China Initiative scholars at the halfway point of their USC journey >
By Evan Nicholas Yijun “Jane” Liu and Hui “Angela” Wang knew they were in for an adventure when they accepted a 2017 offer to become USC Chan’s China Initiative Scholars. As such, Yijun and Hui will earn both master's and clinical doctorate degrees at USC before accepting positions in…
February 5, 2019
On its 20th anniversary, “Occupation as Ends, Occupation as Means” as relevant as ever >
By Evan Nicholas MA ’19 Julie McLaughlin Gray (Photo by Hannah Benet) Julie McLaughlin Gray's now-familiar article, "Putting Occupation into Practice: Occupation as Ends, and Occupation as Means," turns 20 years old this year. During the past two decades, this seminal work has captured attention…
December 19, 2018
China Initiative Visits Beijing and Kunming | March–April 2018 >
Purpose In March and April, members of the USC Chan China Initiative team traveled to Beijing and Kunming. In Beijing, they visited the PKU 6th Hospital (Peking Mental Health Institute), the Beijing Haidian District Maternal and Child Health Care Hospital and the Xueyuan Road Community Service…
February 15, 2018
China Initiative Visits Hong Kong, Beijing, and Fuzhou | December 2017 >
Purpose In December, a USC Chan China Initiative delegation visited Hong Kong, Beijing and Fuzhou. In Hong Kong, members of the team visited and dined with Mrs. T.H. Chan and her family including USC Trustee Ronnie C. Chan MBA ’76. In Beijing, team members attended and delivered presentations at…
February 15, 2018
APOTS in Taiwan >
Purpose The USC Chan China Initiative team attended the first-ever Asia-Pacific Occupational Therapy Symposium, hosted October 17-22 by the Taiwan Occupational Therapy Association, Chang Gung University's Department of Occupational Therapy and the Asia-Pacific Occupational Therapy Regional Group…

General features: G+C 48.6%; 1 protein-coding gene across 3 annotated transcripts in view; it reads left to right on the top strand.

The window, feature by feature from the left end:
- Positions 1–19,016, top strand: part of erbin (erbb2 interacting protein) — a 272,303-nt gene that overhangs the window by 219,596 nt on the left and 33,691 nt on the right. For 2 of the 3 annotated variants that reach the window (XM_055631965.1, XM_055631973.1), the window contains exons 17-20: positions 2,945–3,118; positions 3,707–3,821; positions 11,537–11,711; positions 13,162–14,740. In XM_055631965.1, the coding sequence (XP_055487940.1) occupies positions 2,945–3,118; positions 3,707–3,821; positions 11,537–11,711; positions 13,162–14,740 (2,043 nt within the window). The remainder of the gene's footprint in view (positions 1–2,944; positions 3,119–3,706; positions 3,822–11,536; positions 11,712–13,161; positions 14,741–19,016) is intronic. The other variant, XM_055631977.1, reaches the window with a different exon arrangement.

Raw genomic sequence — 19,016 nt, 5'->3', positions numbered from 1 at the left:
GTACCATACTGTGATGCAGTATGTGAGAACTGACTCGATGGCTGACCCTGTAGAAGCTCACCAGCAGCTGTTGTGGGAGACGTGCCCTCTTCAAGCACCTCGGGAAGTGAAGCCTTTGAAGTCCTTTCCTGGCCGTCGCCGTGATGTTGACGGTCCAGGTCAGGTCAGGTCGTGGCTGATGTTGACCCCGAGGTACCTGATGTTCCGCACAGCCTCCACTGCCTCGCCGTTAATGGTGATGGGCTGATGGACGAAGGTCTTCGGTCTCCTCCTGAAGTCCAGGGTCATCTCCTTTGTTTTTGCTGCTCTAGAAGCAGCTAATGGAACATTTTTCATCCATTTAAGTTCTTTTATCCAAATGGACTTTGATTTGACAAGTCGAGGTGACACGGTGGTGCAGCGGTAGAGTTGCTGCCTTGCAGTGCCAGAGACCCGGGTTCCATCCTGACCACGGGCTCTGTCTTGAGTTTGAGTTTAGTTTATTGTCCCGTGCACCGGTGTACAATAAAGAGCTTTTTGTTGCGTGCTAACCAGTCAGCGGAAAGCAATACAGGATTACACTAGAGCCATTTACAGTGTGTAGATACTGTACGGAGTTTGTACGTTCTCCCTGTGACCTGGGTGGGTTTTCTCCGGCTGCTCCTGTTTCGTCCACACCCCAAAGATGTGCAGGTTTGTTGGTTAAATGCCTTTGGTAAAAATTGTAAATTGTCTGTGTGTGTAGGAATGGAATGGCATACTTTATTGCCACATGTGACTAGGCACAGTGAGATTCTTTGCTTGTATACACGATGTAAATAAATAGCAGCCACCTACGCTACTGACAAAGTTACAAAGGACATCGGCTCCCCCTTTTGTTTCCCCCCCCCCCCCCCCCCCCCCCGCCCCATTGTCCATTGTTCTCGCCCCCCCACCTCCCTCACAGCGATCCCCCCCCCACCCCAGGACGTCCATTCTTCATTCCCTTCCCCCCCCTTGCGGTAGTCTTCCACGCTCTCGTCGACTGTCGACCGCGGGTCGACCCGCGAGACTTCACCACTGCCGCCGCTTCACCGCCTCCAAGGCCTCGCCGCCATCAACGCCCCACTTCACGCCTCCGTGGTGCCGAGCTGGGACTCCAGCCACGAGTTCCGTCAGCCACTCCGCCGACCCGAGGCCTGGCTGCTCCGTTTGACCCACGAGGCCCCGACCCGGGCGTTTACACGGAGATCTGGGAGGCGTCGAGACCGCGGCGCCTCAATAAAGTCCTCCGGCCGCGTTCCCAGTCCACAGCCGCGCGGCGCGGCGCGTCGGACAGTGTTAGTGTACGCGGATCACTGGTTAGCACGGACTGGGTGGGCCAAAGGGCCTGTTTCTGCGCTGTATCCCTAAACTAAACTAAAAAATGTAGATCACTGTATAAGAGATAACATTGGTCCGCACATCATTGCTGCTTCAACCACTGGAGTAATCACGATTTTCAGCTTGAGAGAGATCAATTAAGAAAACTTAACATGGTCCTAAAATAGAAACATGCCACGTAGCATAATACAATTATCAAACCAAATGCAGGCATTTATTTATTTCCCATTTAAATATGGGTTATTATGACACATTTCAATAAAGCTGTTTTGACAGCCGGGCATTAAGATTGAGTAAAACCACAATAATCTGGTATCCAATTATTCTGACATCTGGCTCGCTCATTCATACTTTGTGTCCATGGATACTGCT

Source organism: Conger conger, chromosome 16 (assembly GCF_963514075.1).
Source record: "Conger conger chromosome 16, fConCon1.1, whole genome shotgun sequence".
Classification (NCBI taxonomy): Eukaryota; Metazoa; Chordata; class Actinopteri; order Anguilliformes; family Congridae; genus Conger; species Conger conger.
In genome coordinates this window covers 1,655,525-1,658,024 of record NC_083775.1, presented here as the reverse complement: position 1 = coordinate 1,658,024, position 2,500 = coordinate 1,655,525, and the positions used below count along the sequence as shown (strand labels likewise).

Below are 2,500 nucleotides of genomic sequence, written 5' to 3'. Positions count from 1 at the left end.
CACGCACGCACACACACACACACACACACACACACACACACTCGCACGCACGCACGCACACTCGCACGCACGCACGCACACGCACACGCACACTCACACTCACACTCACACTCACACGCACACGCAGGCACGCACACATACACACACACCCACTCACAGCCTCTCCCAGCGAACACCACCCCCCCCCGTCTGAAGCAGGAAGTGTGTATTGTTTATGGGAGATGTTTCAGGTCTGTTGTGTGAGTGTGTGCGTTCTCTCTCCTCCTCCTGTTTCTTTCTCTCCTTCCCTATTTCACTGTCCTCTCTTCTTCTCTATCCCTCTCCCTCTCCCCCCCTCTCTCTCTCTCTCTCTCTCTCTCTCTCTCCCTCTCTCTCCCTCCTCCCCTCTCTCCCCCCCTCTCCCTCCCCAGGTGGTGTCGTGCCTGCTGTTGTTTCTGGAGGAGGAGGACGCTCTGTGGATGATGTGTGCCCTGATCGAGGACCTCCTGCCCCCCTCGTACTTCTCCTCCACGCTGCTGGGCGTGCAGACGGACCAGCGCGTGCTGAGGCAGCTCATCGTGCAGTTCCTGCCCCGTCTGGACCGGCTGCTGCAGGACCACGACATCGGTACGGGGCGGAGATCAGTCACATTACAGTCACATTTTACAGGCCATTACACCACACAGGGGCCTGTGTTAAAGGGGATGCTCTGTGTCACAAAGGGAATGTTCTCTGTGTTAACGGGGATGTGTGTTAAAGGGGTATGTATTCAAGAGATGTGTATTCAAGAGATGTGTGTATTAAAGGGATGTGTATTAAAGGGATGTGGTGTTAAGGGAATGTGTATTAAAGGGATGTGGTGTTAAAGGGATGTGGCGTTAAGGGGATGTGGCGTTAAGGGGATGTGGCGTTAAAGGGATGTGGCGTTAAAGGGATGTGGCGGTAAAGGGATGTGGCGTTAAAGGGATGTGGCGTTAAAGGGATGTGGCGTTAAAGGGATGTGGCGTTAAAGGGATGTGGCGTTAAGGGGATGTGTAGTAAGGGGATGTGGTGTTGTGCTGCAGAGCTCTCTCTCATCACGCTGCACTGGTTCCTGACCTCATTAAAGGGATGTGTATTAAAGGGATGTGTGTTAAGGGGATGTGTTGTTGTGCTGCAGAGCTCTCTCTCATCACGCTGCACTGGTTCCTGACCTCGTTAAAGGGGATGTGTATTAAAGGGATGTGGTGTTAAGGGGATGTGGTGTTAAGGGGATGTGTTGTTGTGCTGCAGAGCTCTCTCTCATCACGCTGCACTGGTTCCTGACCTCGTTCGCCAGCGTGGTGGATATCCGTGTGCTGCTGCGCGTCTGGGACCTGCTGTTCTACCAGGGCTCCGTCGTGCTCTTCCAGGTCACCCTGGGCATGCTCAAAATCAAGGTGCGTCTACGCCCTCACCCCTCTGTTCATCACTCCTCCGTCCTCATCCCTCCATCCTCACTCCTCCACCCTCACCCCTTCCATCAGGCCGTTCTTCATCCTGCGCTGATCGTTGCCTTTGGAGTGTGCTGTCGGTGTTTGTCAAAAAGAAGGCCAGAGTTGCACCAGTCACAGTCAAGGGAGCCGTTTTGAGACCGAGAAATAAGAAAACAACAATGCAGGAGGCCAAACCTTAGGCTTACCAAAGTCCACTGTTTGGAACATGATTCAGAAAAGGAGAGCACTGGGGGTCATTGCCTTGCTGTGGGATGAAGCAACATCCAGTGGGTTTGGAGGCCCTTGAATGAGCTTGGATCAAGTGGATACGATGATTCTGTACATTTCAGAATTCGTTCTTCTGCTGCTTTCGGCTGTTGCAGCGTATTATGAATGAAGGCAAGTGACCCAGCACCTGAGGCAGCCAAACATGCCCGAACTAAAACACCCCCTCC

October 5, 2017
China Initiative Visits Beijing and Guiyang | June 2017 >
Purpose To meet with China Initiative partners and attend the “3rd Annual Conference of Rehabilitation Medicine Society of China International Exchange and Promotion Association for Medicine and Healthcare” highlighted with a keynote address by China Initiative Director Julie McLaughlin Gray.…
June 27, 2017
China Initiative Visits Yantai and Shanghai | October–November 2016 >
Purpose In Yantai, the team presented at the "Fourth National Congress of Rehabilitation Education of the Chinese Association of Rehabilitation Medicine." Carey Sokol and OTD Resident Lily Xu presented on OT fieldwork models in the US, while Adley Chan and OTD Resident Sherry Chen gave a…
November 27, 2016